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Lesbians and other teens less likely to attend college according to new study

"Fitting In, Standing Out: Navigating the Social Challenges of High School to Get an Education"

A new study out of the University of Texas at Austin has just released a study announcing that teens who “don’t fit in” are less likely to attend college. That made me somewhat of a “duh” conclusion, but what might be even more interesting that that two groups who are at particular risk are gay and overweight females. They found that girls who are obese are 78% less likely to attend college than non-obese girls, and those who are gay, are 50% less likely to attend.

“Kids who have social problems — often because they are overweight or gay are at greater risk of missing out on going to college simply because of the social problems they have and how it affects them emotionally,” says Robert Crosnoe, a Sociology Department professor and Population Research Center affiliate. “Not because of anything to do with intelligence or academic progress.”

Crosnoe has completed one of the most comprehensive studies of the long-term effects on teenagers who say they don’t fit in. He used national statistics from 132 high schools and spent more than a year inside a high school in Texas with 2,200 students, observing and interviewing teenagers. His findings will be published in his new book Fitting In, Standing Out (Cambridge University Press, April 11).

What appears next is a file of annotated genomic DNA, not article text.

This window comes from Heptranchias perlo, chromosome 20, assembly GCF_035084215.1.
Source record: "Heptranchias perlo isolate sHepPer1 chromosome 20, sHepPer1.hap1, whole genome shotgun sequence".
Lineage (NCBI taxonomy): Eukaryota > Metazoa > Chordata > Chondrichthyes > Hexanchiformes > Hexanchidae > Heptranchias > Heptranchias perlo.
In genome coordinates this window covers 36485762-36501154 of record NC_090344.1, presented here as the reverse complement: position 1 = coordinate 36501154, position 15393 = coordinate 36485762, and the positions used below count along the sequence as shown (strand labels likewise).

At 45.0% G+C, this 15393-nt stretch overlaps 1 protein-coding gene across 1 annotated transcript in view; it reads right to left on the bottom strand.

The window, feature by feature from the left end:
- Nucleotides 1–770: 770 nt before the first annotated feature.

I find this study interesting and potentially important but, at the same time, I have reservations. The policy shifts that it may enable are crucial but I hesitate to take away too much agency from disenfranchised youth. Being different is not always bad; it can often be quite empowering. Many of us thrive on it and many that have had it tough have succeeded to even greater degrees than silver-spooners.

I also hesitate to make the leap that things like depression or marijuana use leads directly to an inability to go to college. Just ask any Reedie.

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